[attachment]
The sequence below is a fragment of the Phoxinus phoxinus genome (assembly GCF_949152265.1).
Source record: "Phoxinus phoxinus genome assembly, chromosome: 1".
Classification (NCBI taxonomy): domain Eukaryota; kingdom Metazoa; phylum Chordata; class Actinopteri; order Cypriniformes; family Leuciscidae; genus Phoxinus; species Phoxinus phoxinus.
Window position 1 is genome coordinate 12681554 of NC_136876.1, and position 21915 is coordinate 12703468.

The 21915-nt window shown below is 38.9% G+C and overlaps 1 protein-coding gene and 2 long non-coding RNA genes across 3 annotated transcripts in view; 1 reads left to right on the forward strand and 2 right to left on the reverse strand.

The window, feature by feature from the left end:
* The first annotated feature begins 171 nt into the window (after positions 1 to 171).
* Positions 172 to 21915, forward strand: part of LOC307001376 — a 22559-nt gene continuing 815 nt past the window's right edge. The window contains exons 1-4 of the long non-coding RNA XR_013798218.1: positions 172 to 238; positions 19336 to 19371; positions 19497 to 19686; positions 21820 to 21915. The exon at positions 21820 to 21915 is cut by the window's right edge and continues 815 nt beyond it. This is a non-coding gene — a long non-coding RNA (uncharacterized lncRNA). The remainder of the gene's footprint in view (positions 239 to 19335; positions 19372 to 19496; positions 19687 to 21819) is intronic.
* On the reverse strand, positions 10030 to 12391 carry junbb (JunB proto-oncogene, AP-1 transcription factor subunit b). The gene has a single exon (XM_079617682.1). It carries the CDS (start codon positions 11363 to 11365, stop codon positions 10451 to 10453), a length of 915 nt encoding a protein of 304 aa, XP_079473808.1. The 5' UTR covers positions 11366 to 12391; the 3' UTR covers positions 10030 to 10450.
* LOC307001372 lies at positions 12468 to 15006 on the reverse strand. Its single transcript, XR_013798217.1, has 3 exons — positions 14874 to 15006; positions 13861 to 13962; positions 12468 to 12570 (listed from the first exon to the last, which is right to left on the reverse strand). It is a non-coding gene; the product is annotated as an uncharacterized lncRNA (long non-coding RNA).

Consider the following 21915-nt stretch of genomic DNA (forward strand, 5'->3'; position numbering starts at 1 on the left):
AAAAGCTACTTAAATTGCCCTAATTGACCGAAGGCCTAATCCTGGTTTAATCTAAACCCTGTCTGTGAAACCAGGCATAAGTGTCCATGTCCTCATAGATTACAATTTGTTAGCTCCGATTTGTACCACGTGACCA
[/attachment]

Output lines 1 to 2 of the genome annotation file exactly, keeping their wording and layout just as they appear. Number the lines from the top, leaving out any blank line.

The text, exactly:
The sequence below is a fragment of the Phoxinus phoxinus genome (assembly GCF_949152265.1).
Source record: "Phoxinus phoxinus genome assembly, chromosome: 1".